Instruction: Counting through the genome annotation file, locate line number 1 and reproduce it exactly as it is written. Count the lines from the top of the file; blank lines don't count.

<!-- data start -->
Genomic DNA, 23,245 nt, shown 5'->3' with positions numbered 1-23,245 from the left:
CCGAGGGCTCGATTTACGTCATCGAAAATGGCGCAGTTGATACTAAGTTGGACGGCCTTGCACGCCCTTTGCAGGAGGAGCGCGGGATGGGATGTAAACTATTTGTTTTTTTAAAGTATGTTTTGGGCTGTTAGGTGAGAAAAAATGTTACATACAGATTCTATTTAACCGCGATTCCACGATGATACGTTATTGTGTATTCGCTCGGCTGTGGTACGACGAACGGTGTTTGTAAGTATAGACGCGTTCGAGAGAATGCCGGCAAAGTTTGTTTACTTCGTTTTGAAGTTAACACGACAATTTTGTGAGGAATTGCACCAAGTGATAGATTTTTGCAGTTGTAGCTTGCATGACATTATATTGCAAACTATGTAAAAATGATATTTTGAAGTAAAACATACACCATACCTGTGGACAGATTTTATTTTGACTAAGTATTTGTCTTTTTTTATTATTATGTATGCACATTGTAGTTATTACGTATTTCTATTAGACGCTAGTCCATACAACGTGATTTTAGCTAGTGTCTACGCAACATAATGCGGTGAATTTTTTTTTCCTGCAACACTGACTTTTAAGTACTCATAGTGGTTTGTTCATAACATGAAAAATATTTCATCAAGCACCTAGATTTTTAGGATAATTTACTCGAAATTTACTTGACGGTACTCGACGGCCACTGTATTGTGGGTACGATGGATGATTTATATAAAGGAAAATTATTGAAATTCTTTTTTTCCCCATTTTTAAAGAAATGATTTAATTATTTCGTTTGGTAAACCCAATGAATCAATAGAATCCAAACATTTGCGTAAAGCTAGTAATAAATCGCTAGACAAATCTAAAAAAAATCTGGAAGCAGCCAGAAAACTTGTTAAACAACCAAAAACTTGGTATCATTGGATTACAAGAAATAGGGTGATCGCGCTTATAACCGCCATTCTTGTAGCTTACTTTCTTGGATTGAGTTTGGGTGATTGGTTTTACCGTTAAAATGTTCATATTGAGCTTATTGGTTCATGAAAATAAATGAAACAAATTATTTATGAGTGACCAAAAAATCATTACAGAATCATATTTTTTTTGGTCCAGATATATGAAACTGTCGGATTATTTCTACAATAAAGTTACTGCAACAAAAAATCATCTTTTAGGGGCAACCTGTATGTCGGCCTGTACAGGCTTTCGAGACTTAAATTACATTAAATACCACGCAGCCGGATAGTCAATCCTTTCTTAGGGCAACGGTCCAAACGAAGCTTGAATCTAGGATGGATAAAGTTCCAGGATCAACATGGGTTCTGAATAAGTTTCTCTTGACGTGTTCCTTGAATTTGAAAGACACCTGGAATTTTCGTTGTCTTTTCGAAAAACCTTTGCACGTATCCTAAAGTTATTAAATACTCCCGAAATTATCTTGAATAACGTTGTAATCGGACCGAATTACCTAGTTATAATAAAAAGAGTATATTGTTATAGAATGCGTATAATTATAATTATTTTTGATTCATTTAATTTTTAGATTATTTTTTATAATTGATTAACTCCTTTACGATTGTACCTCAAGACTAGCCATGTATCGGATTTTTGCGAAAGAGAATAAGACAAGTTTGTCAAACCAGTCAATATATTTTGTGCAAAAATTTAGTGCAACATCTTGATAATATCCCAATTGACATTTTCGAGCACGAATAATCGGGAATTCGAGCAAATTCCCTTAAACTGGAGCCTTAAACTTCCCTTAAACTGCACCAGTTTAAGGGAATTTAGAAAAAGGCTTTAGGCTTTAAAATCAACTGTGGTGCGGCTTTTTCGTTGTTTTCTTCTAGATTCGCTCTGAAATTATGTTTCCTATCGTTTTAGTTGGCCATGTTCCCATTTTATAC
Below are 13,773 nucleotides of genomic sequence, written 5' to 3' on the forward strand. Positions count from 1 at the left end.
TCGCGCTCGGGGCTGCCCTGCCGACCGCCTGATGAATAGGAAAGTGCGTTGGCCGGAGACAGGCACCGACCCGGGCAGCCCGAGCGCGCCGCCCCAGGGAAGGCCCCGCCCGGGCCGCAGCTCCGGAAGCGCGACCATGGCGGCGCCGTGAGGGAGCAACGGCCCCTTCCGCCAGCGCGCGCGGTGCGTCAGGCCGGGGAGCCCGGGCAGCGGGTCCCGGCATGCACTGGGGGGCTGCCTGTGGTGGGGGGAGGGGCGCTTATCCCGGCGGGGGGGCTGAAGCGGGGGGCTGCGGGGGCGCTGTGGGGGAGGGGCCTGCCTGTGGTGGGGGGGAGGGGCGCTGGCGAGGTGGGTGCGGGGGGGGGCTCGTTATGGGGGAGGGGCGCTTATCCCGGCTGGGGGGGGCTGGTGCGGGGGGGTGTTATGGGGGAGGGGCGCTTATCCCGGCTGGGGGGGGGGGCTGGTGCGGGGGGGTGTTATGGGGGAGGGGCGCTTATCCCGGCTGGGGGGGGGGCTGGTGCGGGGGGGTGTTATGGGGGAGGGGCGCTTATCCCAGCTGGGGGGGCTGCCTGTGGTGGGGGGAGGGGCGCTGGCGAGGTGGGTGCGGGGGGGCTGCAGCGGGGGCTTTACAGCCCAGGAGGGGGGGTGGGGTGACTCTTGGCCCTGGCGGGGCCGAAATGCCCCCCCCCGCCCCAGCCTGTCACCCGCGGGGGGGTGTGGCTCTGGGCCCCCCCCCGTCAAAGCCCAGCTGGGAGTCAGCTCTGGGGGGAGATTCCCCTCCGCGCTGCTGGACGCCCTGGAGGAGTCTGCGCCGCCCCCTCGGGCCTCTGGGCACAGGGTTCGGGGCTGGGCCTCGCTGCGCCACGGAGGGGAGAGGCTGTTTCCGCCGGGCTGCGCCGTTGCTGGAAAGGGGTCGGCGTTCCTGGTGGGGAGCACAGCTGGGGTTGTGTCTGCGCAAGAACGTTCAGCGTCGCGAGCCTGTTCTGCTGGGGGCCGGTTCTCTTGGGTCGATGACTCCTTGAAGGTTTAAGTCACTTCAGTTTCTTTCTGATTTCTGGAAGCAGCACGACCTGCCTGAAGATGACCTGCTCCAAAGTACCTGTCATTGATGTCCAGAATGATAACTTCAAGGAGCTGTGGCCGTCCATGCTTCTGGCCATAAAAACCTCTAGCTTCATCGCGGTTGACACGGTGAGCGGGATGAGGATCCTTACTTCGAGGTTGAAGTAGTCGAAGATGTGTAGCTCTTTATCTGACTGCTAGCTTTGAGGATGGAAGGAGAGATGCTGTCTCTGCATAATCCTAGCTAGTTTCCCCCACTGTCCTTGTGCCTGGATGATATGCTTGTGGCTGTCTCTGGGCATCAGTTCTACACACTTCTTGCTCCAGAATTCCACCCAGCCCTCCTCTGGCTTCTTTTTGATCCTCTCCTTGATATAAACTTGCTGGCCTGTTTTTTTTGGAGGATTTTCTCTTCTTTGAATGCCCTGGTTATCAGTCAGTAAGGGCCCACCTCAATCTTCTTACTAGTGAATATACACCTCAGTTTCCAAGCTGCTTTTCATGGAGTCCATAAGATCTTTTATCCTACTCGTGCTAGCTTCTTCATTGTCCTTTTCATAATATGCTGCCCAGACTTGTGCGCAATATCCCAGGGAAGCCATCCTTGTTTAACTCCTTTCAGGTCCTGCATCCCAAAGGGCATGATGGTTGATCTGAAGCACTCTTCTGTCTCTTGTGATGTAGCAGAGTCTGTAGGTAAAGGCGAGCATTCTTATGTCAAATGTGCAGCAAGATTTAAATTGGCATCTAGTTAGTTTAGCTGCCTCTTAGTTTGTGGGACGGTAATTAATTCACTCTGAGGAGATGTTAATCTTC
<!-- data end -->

Genomic DNA, 23,245 nt, shown 5'->3' with positions numbered 1-23,245 from the left: